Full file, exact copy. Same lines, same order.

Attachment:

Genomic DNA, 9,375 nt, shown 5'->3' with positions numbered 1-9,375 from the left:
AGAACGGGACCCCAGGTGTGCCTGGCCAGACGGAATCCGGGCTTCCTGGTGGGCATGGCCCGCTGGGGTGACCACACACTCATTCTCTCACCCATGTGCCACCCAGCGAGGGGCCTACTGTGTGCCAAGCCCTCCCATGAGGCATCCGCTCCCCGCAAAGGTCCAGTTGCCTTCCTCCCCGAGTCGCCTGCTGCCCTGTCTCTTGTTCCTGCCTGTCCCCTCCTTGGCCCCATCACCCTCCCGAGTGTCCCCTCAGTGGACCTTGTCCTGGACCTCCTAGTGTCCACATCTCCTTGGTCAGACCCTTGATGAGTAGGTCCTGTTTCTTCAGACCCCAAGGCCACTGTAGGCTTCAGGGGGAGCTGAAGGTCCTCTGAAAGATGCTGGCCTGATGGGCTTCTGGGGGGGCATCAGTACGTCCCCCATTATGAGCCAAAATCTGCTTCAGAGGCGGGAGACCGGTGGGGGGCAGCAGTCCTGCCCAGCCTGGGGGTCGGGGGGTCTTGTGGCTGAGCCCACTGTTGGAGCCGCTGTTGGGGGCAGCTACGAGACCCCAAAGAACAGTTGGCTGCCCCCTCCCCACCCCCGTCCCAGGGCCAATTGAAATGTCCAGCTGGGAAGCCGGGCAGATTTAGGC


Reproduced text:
Genomic DNA, 9,375 nt, shown 5'->3' with positions numbered 1-9,375 from the left:
AGAACGGGACCCCAGGTGTGCCTGGCCAGACGGAATCCGGGCTTCCTGGTGGGCATGGCCCGCTGGGGTGACCACACACTCATTCTCTCACCCATGTGCCACCCAGCGAGGGGCCTACTGTGTGCCAAGCCCTCCCATGAGGCATCCGCTCCCCGCAAAGGTCCAGTTGCCTTCCTCCCCGAGTCGCCTGCTGCCCTGTCTCTTGTTCCTGCCTGTCCCCTCCTTGGCCCCATCACCCTCCCGAGTGTCCCCTCAGTGGACCTTGTCCTGGACCTCCTAGTGTCCACATCTCCTTGGTCAGACCCTTGATGAGTAGGTCCTGTTTCTTCAGACCCCAAGGCCACTGTAGGCTTCAGGGGGAGCTGAAGGTCCTCTGAAAGATGCTGGCCTGATGGGCTTCTGGGGGGGCATCAGTACGTCCCCCATTATGAGCCAAAATCTGCTTCAGAGGCGGGAGACCGGTGGGGGGCAGCAGTCCTGCCCAGCCTGGGGGTCGGGGGGTCTTGTGGCTGAGCCCACTGTTGGAGCCGCTGTTGGGGGCAGCTACGAGACCCCAAAGAACAGTTGGCTGCCCCCTCCCCACCCCCGTCCCAGGGCCAATTGAAATGTCCAGCTGGGAAGCCGGGCAGATTTAGGC